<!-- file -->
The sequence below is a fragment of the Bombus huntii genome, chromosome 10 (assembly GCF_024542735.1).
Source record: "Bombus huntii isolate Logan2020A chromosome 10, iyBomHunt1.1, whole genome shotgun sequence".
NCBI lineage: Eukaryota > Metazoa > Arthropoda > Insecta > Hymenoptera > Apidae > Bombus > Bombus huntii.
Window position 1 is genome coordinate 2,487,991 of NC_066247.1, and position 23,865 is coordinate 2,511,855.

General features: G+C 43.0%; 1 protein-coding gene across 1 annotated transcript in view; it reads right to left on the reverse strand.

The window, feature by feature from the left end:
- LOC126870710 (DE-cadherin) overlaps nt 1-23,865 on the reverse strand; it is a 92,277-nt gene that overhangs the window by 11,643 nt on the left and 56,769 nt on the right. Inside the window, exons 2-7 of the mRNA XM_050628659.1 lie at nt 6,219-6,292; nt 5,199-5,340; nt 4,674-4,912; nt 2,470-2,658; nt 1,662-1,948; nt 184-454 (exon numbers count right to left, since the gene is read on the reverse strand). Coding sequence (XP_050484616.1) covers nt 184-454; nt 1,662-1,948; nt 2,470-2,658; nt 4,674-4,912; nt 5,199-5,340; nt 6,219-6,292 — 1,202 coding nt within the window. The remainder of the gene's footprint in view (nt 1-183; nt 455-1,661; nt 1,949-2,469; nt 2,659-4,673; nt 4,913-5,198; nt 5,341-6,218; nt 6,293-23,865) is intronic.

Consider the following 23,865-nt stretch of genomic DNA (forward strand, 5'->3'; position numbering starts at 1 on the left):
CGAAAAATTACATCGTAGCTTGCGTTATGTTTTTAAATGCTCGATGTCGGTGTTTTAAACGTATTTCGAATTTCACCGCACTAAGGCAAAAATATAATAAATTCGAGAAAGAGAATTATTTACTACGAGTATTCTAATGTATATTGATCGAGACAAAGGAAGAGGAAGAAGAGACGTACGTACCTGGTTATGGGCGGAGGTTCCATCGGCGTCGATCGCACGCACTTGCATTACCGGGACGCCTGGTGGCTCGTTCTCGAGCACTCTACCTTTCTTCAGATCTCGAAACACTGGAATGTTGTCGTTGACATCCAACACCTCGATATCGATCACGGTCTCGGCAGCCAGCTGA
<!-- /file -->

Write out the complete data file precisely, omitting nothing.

The sequence below is a fragment of the Bombus huntii genome, chromosome 10 (assembly GCF_024542735.1).
Source record: "Bombus huntii isolate Logan2020A chromosome 10, iyBomHunt1.1, whole genome shotgun sequence".
NCBI lineage: Eukaryota > Metazoa > Arthropoda > Insecta > Hymenoptera > Apidae > Bombus > Bombus huntii.
Window position 1 is genome coordinate 2,487,991 of NC_066247.1, and position 23,865 is coordinate 2,511,855.

General features: G+C 43.0%; 1 protein-coding gene across 1 annotated transcript in view; it reads right to left on the reverse strand.

The window, feature by feature from the left end:
- LOC126870710 (DE-cadherin) overlaps nt 1-23,865 on the reverse strand; it is a 92,277-nt gene that overhangs the window by 11,643 nt on the left and 56,769 nt on the right. Inside the window, exons 2-7 of the mRNA XM_050628659.1 lie at nt 6,219-6,292; nt 5,199-5,340; nt 4,674-4,912; nt 2,470-2,658; nt 1,662-1,948; nt 184-454 (exon numbers count right to left, since the gene is read on the reverse strand). Coding sequence (XP_050484616.1) covers nt 184-454; nt 1,662-1,948; nt 2,470-2,658; nt 4,674-4,912; nt 5,199-5,340; nt 6,219-6,292 — 1,202 coding nt within the window. The remainder of the gene's footprint in view (nt 1-183; nt 455-1,661; nt 1,949-2,469; nt 2,659-4,673; nt 4,913-5,198; nt 5,341-6,218; nt 6,293-23,865) is intronic.

Consider the following 23,865-nt stretch of genomic DNA (forward strand, 5'->3'; position numbering starts at 1 on the left):
CGAAAAATTACATCGTAGCTTGCGTTATGTTTTTAAATGCTCGATGTCGGTGTTTTAAACGTATTTCGAATTTCACCGCACTAAGGCAAAAATATAATAAATTCGAGAAAGAGAATTATTTACTACGAGTATTCTAATGTATATTGATCGAGACAAAGGAAGAGGAAGAAGAGACGTACGTACCTGGTTATGGGCGGAGGTTCCATCGGCGTCGATCGCACGCACTTGCATTACCGGGACGCCTGGTGGCTCGTTCTCGAGCACTCTACCTTTCTTCAGATCTCGAAACACTGGAATGTTGTCGTTGACATCCAACACCTCGATATCGATCACGGTCTCGGCAGCCAGCTGA